A new idea emerges. At about half way through our loop we’ll encounter a leg of the Rae lakes loop trail, which takes us back to the trail head. What if we left stashed our food at the trail head, then went out the opposite leg of the Rae lakes loop to continue the second half of our loop? Effectively, we’d be changing our loop into a large B instead, and reduce our load significantly during the first half of the trip when our legs would be acclimating.
We hike down the hill.
We unload half our food.
We then hike back up the hill.
Even with our lightened packs, the trail does not feel forgiving. Our legs are burning. Two miles feels like twenty. We breath the hazy valley into our lungs, and our hearts beat against the walls of our chests. It’s as if even our organs can’t handle the heat, begging to dip into an alpine stream. But we’re still nowhere near the alpine, and miles away our first friendly stream.
Behind and below us sits the smoke filled valley, below it sits the road, an artery to the world we’re so hungry to escape. We swig from our sun warmed water bottles and set our sites to the north. Up we go. Forward ho.
It’s technically the shortest miles we will hike. We’re only set for 4 miles. But it’s about 3,000 ft up. And, given the smoke, heat, and slow departure, that was a good idea. I question my legs as they question my intentions.
“How many miles do I need to carry you? Wait… how many days?” My lungs overhear our conversation, and assure me we can do this.
A Friend Within the Forest
About 3 miles in, the hillside finally tucks into a forest, a shelter from the sun. We gasp and enjoy the shade, as we walk through beams of light leaking onto the forest floor. And then… a noise. Up and to our left, beyond a patch of trees.
We stop, and peer through the shades of forest, trying to dissect a source from the collage of nature.
The sound of a log being torn, and rot being tossed aside. Then we see it. A young bear, maybe a year old in size. He sits upon a log, focused and determined, front legs digging and scratching. He’s looking for food. He’s twenty feet from the trail where we must walk.
What do we do. Obviously we’ll tread slowly, but we’re uncertain of passing too closely. We toss a few sticks and pine cones in his direction, to hopefully frighten him off. The pine cones bounce on the ground around him. He looks up to us, then lowers his head back to what he was doing. Clearly, he’s very focused, and doesn’t care about what we’re saying.
We slowly approach as the bear continues with his business. We pass him and increase our pace. The sound of rotten logs being torn with abandon fades away behind us. For a moment, the forest again is quite.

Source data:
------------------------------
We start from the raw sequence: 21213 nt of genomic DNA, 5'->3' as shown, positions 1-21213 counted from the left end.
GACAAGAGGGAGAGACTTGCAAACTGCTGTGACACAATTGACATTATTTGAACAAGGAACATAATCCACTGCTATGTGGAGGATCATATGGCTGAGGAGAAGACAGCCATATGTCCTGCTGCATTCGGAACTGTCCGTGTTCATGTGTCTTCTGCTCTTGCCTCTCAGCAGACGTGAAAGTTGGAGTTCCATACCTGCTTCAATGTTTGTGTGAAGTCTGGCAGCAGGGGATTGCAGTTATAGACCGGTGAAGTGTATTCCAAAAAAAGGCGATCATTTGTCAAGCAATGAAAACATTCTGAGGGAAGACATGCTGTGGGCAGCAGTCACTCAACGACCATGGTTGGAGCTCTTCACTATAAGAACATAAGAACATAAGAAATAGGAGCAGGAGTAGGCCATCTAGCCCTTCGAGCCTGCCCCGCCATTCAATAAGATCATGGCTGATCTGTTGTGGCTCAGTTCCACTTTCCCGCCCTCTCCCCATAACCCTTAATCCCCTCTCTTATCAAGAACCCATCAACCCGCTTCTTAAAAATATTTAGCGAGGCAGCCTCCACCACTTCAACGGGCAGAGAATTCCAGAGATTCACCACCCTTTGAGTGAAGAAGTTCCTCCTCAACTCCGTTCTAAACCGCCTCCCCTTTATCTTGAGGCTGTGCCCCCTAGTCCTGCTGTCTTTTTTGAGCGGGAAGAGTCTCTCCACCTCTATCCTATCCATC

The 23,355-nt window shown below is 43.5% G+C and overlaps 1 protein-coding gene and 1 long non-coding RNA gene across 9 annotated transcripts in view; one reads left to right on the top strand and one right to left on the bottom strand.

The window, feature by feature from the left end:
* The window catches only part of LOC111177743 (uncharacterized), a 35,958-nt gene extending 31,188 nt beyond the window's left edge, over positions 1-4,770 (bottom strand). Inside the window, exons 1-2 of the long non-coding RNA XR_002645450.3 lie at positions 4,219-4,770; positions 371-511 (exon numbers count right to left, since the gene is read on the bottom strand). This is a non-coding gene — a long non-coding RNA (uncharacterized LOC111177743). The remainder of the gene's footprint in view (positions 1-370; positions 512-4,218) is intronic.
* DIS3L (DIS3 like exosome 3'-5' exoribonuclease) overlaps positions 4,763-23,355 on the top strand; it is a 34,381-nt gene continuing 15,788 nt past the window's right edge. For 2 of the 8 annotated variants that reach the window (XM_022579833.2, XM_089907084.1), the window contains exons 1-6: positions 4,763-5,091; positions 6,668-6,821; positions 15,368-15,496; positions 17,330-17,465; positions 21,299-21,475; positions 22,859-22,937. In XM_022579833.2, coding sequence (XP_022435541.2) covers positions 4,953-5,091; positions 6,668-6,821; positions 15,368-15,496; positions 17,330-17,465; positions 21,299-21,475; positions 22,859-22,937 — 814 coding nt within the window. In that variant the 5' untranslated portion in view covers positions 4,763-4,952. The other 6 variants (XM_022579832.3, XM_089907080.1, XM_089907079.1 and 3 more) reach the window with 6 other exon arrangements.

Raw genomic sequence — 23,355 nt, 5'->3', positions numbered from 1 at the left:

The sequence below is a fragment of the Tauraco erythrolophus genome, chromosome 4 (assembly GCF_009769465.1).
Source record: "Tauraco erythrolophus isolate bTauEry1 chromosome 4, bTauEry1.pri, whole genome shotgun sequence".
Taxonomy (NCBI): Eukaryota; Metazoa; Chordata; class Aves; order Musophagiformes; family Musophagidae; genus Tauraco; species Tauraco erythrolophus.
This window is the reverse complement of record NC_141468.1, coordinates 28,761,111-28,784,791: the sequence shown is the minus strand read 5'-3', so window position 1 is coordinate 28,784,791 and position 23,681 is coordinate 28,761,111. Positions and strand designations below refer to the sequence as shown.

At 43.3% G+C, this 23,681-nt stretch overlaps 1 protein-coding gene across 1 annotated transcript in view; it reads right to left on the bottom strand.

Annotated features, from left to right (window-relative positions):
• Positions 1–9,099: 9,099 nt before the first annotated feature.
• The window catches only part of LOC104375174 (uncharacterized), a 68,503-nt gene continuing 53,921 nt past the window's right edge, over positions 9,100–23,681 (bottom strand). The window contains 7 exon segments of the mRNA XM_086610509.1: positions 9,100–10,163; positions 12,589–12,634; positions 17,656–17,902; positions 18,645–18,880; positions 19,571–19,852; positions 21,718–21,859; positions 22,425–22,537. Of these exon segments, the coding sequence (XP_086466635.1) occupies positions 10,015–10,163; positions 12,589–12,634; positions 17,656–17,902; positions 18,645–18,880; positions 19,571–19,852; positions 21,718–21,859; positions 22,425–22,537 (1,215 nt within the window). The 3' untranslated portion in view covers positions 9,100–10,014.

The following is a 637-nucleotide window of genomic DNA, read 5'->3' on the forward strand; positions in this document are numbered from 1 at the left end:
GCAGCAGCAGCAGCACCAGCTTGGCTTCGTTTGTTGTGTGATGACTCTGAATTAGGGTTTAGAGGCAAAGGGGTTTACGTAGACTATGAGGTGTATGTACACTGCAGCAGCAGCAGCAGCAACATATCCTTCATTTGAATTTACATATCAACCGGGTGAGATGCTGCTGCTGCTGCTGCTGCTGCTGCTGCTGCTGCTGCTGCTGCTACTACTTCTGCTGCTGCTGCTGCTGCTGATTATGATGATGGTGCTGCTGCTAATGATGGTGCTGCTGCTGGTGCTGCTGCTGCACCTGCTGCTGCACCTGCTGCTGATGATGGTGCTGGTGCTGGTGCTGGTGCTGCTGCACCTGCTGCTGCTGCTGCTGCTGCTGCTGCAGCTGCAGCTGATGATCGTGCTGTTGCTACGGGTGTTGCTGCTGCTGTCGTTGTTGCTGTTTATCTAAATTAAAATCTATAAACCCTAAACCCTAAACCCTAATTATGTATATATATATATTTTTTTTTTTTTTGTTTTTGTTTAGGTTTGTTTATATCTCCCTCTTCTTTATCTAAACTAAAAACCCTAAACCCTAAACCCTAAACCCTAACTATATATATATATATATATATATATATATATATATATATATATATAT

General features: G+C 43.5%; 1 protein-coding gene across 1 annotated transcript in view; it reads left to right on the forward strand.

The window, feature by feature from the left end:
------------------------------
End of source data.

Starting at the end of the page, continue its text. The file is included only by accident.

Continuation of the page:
Then the sound of a trickle. Our campsite must be near. Voices beyond a creek crossing. We drop our packs along a narrow bank, and thank the stream for it’s water.
Camp Day 1 – Copper Creek
Is this copper creek? This must be copper creek. We confirm our suspicions with the pack of twenty or so young cub scouts. Up above the stream, three of them perform battle of swords with sticks.
It was the hardest 4 miles I ever recall doing, even after lightened packs. The temps must have been in the high 80s… with smoke thickening the air. It felt hard, and I felt weak, it was nice to settle down.
It had been several hours, a few false starts, lots of puffing and sweating, and an encounter with an untimid bear, and we were here at copper Creek. We were at the gateway to the backcountry. With every step now we’d be stepping further from civilization, further into the mountains.
We staked ourselves a camp spot and a few rocks to eat on by the creek. I sit and soak up the fine sounds of trickling… and boy scouts arguing over… water?
I slap a fly off my wrist.
Rachel’s making quinoa with dehydrated chicken. We both feel pretty beat after only 4 miles. We attribute it to elevation. On day one, we must believe. We can’t wait for dinner and sleep. Tomorrow we’ll do it again.
I read this entry to Rachel and she smiles and laughs. I liked that.
When I breathe it kind of burns.
Total Daily Miles: 3.8 miles
Total Trip Miles: 3.8 miles
Starting Altitude: 5,139 ft
End Altitude: 7,841 ft
Net Gain: 2,702 ft